When Indian media mogul Shekhar Gupta pressed Secretary Pompeo to comment on the U.S.-India relationship during an interview apart from the “China problem,” Pompeo responded, “…I’m confident that if China were to go away suddenly, that we all pray might happen, I’m confident the relationship would still stand.” Nonetheless, China remained the central focus throughout the interview, with no discussion of U.S.-India relations outside of the China context. Speaking later at a press conference in Sri Lanka, Pompeo described the Chinese Communust Party as a “predator” and the United States as a “friend” and “partner.”

Washington is mistaken in assuming that Prime Minister Narendra Modi’s strongman cult of personality can be manipulated into a bold and predictable alliance against China and that smaller nations in the region can be bullied into taking sides. Not only India, but also countries like Sri Lanka and the neighboring ASEAN nations — including Pompeo’s final stop, Indonesia — are unlikely to accept his imposed suzerainty.

Instead, they are more likely to maintain balance in their relations with the United States and China. Following Pompeo’s visit to Colombo, for example, Sri Lankan Prime Minister Gotabaya Rajapaksa tagged Pompeo in a rather pointed tweet. “#SriLanka,” he wrote, “will always maintain a neutral stand in foreign policy and will not get entangled in struggles between power blocs.” Nor was he alone. The former Indonesian ambassador in Washington recently argued that smaller Asian nations will not embrace the Trump administration’s stance on China both because Beijing’s foreign policy is perceived as less ideological and because these nations are inspired by China’s economic model. His prescription? Washington should focus on soft power.

There are a variety of ways Washington could build its soft power in South and Southeast Asia in a less exclusive, less zero-sum way. As Joanna Lewis has argued, the United States should incentivize American companies and financial institutions to work collaboratively with Chinese banks as part of Beijing’s Belt and Road Initiative to help promote a greener form of development. Washington could also direct more development aid to nations in the region, leveraging that aid as a constructive parallel to the BRI by focusing on investment in clean energy infrastructure. These efforts would also benefit Americans by helping to mitigate climate change, while providing more growth opportunities for U.S. companies and jobs in America’s clean energy sector.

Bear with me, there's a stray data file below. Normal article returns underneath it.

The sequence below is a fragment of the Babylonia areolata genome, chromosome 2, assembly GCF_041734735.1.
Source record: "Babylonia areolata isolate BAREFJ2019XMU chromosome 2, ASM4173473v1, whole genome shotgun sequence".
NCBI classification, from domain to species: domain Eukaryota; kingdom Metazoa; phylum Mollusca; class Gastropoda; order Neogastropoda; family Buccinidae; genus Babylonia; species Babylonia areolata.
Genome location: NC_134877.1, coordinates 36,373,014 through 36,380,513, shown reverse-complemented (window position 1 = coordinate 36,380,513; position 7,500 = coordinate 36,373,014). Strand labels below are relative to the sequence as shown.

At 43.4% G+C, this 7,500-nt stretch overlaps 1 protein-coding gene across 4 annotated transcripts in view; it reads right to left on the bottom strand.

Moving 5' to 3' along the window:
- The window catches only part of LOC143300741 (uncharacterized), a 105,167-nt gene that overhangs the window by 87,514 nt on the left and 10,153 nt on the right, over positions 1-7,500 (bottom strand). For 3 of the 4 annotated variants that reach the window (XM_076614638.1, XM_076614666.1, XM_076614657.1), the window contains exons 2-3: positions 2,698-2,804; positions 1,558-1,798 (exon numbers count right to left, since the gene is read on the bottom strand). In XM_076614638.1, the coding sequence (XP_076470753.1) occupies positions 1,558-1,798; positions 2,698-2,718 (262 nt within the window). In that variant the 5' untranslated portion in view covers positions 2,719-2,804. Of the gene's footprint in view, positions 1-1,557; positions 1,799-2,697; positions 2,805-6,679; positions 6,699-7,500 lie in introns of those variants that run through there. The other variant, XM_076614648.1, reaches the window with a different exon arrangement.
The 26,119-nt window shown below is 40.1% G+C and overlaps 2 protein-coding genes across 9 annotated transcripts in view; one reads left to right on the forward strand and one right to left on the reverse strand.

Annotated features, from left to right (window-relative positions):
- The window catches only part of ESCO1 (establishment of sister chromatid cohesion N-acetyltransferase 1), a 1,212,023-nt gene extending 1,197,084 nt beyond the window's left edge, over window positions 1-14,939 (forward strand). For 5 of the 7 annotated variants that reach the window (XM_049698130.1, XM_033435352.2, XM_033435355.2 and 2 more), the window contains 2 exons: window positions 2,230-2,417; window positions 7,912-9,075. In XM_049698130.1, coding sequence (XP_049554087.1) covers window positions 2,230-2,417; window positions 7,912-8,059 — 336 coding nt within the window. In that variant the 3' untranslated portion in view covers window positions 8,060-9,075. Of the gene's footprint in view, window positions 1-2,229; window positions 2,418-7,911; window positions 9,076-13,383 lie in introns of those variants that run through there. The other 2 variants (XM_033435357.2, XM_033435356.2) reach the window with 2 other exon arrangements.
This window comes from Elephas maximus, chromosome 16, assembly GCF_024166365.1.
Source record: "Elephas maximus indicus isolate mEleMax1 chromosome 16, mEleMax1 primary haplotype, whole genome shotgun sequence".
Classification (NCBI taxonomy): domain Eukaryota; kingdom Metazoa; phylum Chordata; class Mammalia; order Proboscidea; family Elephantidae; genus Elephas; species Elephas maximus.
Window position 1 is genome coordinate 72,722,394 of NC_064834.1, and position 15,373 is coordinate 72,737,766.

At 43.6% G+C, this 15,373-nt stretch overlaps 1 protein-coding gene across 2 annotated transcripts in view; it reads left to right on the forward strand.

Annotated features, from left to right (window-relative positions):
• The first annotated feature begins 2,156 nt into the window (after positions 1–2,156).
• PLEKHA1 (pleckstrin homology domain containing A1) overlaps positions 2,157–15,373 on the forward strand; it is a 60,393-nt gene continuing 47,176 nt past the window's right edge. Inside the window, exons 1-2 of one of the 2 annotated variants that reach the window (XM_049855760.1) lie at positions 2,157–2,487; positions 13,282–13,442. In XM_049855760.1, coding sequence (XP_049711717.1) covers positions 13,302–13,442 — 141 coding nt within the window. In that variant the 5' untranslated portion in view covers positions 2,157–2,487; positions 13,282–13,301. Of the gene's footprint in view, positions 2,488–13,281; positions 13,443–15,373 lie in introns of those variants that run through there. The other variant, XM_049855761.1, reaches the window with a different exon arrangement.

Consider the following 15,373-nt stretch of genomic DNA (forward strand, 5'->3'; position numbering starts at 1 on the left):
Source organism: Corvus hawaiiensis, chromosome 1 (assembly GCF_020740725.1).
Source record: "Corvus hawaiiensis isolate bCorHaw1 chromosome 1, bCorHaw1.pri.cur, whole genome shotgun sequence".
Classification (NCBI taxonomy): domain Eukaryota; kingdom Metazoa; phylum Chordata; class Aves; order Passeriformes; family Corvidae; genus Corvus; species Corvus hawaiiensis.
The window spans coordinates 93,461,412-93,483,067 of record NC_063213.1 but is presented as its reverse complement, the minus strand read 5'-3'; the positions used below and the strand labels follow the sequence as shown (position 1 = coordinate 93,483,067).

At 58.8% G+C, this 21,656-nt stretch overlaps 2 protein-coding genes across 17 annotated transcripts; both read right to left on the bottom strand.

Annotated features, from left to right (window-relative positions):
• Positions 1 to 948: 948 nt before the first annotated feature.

Similarly, more collaborative efforts on maritime security could also build U.S. soft power. ASEAN nations have recently distanced themselves from Washington’s efforts to use their disputes with each other and with China over islands, reefs, and marine resources as a wedge issue in a bipolar great-power competition. Although ASEAN nations are concerned about China’s expansive claims in the South China Sea, Washington has little more credibility than Beijing when it comes to the law of the sea. Not only has America failed to ratify the United Nations Convention on the Law of the Sea (UNCLOS), but its interpretation of “freedom of navigation” is far more military-centric than that of most Asian nations, including India, Pakistan, and most ASEAN members. 

To boost its soft power in the region, the U.S. Congress should ratify UNCLOS, while the executive branch should work with nations in the Indo-Pacific region to develop a shared set of compromise understandings about military activities at sea. Instead of conducting frequent freedom of navigation operations (FONOPs) targeting nations throughout the region, the United States should focus more on promoting collaborative maritime safety, security, and conservation efforts in the Indian and Pacific Oceans through inclusive institutions such as the ASEAN Regional Forum.

A U.S. approach to South and Southeast Asia that views these regions as merely a hedge against China will not stop China’s influence from spreading. It will only produce skewed calculations, rattle Pakistan at a time when its cooperation remains crucial, impede cooperation on climate change, and squander opportunities for economic growth and development.